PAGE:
Ever wonder what it’s like to be a nun in the Middle Ages?
The Little Hours, directed by Jeff Baena, shares a glimpse into the comical lives of rowdy nuns who just want to express themselves.
With big names like Aubrey Plaza and Alison Brie, The Little Hours screams comic potential.
Under the premise of 14th century Italy, the film follows the workings of a convent and three nuns who take their repression and throw it out the nearest convent window.
Fernanda (Aubrey Plaza), Alessandra (Alison Brie), and Genevra (Kate Micucci) are the nuns in question. They all have incredibly unique personalities that both clash and mesh.
They spend their time praying, confessing, and screaming expletives at the convent farmer until one day, after getting fed up with bullying nuns, the farmer quits and is replaced with the usually-shirtless and self-proclaimed mute, Massetto (Dave Franco).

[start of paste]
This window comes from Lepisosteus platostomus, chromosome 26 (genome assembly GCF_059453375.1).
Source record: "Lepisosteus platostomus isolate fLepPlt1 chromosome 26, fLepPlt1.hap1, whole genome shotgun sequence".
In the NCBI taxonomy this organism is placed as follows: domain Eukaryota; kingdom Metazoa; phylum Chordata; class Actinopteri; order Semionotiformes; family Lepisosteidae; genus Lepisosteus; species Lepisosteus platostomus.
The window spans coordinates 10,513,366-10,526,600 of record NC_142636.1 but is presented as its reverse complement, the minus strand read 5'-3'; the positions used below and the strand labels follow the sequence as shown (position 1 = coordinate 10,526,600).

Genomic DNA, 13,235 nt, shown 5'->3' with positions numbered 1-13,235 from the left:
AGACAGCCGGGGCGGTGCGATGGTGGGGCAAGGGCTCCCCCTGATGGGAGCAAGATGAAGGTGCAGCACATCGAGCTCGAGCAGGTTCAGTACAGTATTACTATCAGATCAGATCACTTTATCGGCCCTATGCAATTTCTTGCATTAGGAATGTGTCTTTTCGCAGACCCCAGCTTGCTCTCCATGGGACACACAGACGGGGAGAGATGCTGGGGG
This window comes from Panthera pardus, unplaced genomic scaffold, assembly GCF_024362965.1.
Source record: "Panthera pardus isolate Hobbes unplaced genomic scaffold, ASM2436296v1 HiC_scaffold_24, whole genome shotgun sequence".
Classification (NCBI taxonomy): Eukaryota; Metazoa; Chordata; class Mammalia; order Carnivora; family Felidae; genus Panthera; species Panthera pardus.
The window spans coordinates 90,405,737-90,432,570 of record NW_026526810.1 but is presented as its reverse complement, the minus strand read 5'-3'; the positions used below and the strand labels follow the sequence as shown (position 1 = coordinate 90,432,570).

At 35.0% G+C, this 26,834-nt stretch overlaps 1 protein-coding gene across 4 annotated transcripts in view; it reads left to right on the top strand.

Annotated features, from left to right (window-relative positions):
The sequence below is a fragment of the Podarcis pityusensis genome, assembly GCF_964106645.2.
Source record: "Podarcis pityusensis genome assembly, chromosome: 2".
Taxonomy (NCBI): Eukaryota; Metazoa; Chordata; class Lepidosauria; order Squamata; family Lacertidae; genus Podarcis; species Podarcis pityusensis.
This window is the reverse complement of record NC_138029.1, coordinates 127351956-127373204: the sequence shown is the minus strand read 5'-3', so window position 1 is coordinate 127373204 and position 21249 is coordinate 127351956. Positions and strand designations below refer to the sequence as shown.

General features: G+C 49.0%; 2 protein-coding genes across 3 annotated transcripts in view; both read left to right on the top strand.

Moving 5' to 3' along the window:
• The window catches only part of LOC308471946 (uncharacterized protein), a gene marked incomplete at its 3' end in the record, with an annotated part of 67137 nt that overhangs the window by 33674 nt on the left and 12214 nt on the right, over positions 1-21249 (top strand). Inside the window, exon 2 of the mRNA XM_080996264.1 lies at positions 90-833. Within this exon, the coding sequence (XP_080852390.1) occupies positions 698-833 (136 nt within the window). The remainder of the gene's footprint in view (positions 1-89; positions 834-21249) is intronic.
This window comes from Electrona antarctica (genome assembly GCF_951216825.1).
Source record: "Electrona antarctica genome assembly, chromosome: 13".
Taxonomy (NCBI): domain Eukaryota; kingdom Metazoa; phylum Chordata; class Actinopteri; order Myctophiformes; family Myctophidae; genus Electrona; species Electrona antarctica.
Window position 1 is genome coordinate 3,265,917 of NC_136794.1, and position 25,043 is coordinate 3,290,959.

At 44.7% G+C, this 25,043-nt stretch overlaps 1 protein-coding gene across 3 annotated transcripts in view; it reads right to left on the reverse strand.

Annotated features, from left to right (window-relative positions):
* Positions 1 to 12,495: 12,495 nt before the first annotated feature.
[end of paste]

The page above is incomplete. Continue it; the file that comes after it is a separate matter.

Little does Massetto know, the three nuns all have their own motives and goals to eventually have sex with him. The plot only escalates from there.'Ultimately, The Little Hours offers plenty of laughs in addition to a heartwarming yet uncouth story line.'Click To Tweet
Other performances feature Nick Offerman as a grumpy, bearded lord, John C. Reilly as loving Father of the convent, and Fred Armisen as a serious (somehow hilarious), righteous abbot.
The Little Hours is a satirical comedy based off The Decameron
A 14th century collection of novellas written by Giovanni Boccaccio.
The Decameron and The Little Hours both utilize humor but The Little Hours adds a modern twist with vibes of Monty Python.
The film interweaves its 14th century setting with 21st century language which creates a world that’s both relatable and foreign but ultimately hilarious.
There are moments where the plot stiffens but it’s always followed up by something more bizarre and amusing.
Ultimately, The Little Hours offers plenty of laughs in addition to a heartwarming yet uncouth story line.